General Question

poofandmook's avatar

What cuts of beef will shred well after 10 hours in the crock-pot?

Asked by poofandmook (17320points) August 28th, 2008

I’m making stroganoff. I don’t want to use ground beef, and I don’t want hunks of meat either. This time I tried angus stew pieces… the way the grain went it looked like I’d be able to shred them easily when I got home. But I’m new to this stuff and my successful dish count is sort of low, lol; I don’t know a whole lot about different cuts, cooking times, flavors, etc.

Observing members: 0 Composing members: 0

18 Answers

gailcalled's avatar

Lean cut of brisket. ($$$)

Les's avatar

Sirloin or tenderloin should be fine. Anything cooked long enough in a slow cooker will be nice and tender. Cut the meat before cooking, across the grain, and cook it for your ten hours. When I make stroganoff, I always slice the meat in slices, not chunks.

poofandmook's avatar

I should note that I say 10 hours because I’m at work for 11–11.5, plus 30–35 minutes travel time home. After 10 hours, it goes into warming mode, so I figure, why not let it cook as long as possible?

hollywoodduck's avatar

We just had black angus roast in the slow cooker and after 8 hours it was falling apart. Oh it was so tasty! So I bet after 10 hours you’d probably find some easy shredding.

PupnTaco's avatar

Second the brisket. Trim as much of the cap fat as you can (but not all) and put an inch or so of beef broth in the bottom. Season the brisket all over with salt & pepper. Cook it on low.

poofandmook's avatar

I used a few pounds of the angus pieces.. filling about half the pot. I started them going in a pan, dumped in two packets of Lipton onion soup mix, and then put it in the pot. Then I sweat the onions and the mushrooms, threw them in the pot… squirted in maybe a tablespoon of ketchup, and dumped in a carton of beef stock, which almost covered the meat. When I get home, I’ll take the meat out, shred it, and mix flour with the sour cream to thicken it, and then throw the shredded meat back in.

cooksalot's avatar

I would say any cut of roast. Like everyone else says brisket. Really after 10 hours just about anything.

McBean's avatar

Yup to everyone’s answers. I’ve used a giant boneless chuck roast to shred for Mexican shredded beef. Stuck it in the crock pot with garlic, onions, salt, pepper and nothing else (not even any water). Cooked it on low for 8 hours or so and it shredded just fine. After 11 it will have probably shredded itself!

Wow, poofandmook…I just looked up and saw how you prepare yours. I’ll have to try it.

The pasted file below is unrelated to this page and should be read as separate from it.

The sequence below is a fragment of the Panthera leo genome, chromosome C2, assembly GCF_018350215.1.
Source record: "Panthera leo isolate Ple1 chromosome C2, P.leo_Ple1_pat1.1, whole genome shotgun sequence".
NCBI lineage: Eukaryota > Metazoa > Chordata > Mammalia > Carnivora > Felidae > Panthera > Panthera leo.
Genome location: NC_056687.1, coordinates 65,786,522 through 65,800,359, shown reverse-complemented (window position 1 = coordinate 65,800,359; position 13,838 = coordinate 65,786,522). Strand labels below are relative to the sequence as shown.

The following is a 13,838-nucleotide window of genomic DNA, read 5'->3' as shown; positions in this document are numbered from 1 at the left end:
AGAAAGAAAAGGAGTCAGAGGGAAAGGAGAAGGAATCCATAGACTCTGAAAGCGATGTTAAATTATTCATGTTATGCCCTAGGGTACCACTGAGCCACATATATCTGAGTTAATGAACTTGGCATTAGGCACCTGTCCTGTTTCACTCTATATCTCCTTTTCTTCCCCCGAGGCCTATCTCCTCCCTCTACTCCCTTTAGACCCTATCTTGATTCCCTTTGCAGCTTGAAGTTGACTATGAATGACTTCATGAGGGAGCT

poofandmook's avatar

@McBean: This is the first time… so I have no idea if it’ll work! lol

poofandmook's avatar

@McBean: it came out wonderfully… sort of. The meat shredded exactly the way I wanted it… I’m very bad at thickening though. So after I put the leftovers in the fridge, the next day, it was exactly the right consistency. I stirred in some extra sour cream and it’s exactly the way I hoped it would come out… thick… not brothy at all. Sort of gloppy, really.

McBean's avatar

@poof: Sounds delicious and decadent. This weekend calls for some comfort food, too. BTW, I think I’m making your potato salad this weekend!

mee_ouch's avatar

Crock-pot cookery utilizes a moist heat cooking technique referred to as braising, in the culinary world…...
...Stewing to the layman.

I’ll make this short and sweet…..........

Proteins are…all meat is muscle.
There are two types of muscle tissue inherent to all proteins:
1. Collagen
2. Elastin

That stuff we call burger meat/ ground beef…...etc…is not the ”lips ‘n eyeballs”....and all the extras..(well perhaps….hmmmm.) that every herbivore would have you believe.
Ground meat is merely “over-worked”, bulky, tired and old muscle/connective tissue that is comprised mainly of collagen.

Collagen does not break down as easily as elastin.
Elastin is that sumptuous, mmmmmmm….melt in yer mouth layer of fat around your prime rib! Yummmm!!!

Having said that…..collagen therefore needs help. If it can’t be broken down manually (through grinding…) then it requires an infusion of moisture.

Thus…..get yourself a brisket, rump roast, sirloin tip (not top), shoulder, shank…....and follow these pertinent braising rules…..Especially when using a crock-pot!

1. Always, always, always…........‘seal’/sea/caramelize the protein on all sides first and foremost. This integral first step prevents the already tough cut from losing anymore valuable moisture.

2. Liquid….....just to cover….simmer gently….add aromatics whenever you wish….

Good luck poofy!

mee_ouch's avatar

sear….not sea…
A bit sleepy today

poofandmook's avatar

@mee_ouch: It shredded exactly the way I wanted it. I just can’t thicken worth a damn. LOL

McBean's avatar

@mee_ouch: Where can I sign up for your class?

PupnTaco's avatar

Poofandmook: coat the roast with salt, pepper, and flour before cooking. It’ll help develop a crust, flavor, and also aid in thickening.

If it’s still too soupy, make a quick roux and stir in just enough to thicken – and remember it will thicken more as it cools.

poofandmook's avatar

@Dave: The roux and I aren’t quite pals yet. I don’t know what my problem is.

PupnTaco's avatar

Equal parts butter and flour. Cook them together on medium-low heat, stirring constantly, until the flour no longer smells raw and they’re well-integrated. That’s it!

Answer this question




to answer.

This question is in the General Section. Responses must be helpful and on-topic.

Your answer will be saved while you login or join.

Have a question? Ask Fluther!

What do you know more about?
Knowledge Networking @ Fluther